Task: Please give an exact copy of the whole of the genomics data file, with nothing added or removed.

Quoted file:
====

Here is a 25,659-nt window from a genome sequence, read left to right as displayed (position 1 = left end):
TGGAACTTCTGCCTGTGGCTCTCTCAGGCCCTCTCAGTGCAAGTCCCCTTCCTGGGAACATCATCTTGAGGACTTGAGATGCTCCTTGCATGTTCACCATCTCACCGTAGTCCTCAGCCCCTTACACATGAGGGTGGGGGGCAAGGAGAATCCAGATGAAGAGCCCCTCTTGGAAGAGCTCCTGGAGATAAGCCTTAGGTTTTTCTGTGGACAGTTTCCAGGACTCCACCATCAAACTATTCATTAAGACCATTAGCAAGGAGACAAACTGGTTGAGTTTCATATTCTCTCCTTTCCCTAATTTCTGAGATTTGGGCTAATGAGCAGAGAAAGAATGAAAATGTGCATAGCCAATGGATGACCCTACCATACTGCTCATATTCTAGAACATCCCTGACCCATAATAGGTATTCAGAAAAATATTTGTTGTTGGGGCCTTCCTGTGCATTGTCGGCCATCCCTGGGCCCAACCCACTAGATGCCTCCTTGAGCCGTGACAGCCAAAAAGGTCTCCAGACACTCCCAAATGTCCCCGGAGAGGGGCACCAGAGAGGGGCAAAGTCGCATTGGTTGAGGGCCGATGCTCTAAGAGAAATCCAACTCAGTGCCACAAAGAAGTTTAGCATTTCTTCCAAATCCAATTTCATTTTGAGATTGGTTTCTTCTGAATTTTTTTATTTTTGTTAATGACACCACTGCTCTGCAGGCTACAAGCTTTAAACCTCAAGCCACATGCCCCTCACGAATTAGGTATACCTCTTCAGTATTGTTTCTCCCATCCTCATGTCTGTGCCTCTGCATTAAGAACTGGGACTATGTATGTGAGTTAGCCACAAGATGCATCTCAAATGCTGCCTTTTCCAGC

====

Here is a 25,659-nt window from a genome sequence, read left to right as displayed (position 1 = left end):
TGGAACTTCTGCCTGTGGCTCTCTCAGGCCCTCTCAGTGCAAGTCCCCTTCCTGGGAACATCATCTTGAGGACTTGAGATGCTCCTTGCATGTTCACCATCTCACCGTAGTCCTCAGCCCCTTACACATGAGGGTGGGGGGCAAGGAGAATCCAGATGAAGAGCCCCTCTTGGAAGAGCTCCTGGAGATAAGCCTTAGGTTTTTCTGTGGACAGTTTCCAGGACTCCACCATCAAACTATTCATTAAGACCATTAGCAAGGAGACAAACTGGTTGAGTTTCATATTCTCTCCTTTCCCTAATTTCTGAGATTTGGGCTAATGAGCAGAGAAAGAATGAAAATGTGCATAGCCAATGGATGACCCTACCATACTGCTCATATTCTAGAACATCCCTGACCCATAATAGGTATTCAGAAAAATATTTGTTGTTGGGGCCTTCCTGTGCATTGTCGGCCATCCCTGGGCCCAACCCACTAGATGCCTCCTTGAGCCGTGACAGCCAAAAAGGTCTCCAGACACTCCCAAATGTCCCCGGAGAGGGGCACCAGAGAGGGGCAAAGTCGCATTGGTTGAGGGCCGATGCTCTAAGAGAAATCCAACTCAGTGCCACAAAGAAGTTTAGCATTTCTTCCAAATCCAATTTCATTTTGAGATTGGTTTCTTCTGAATTTTTTTATTTTTGTTAATGACACCACTGCTCTGCAGGCTACAAGCTTTAAACCTCAAGCCACATGCCCCTCACGAATTAGGTATACCTCTTCAGTATTGTTTCTCCCATCCTCATGTCTGTGCCTCTGCATTAAGAACTGGGACTATGTATGTGAGTTAGCCACAAGATGCATCTCAAATGCTGCCTTTTCCAGC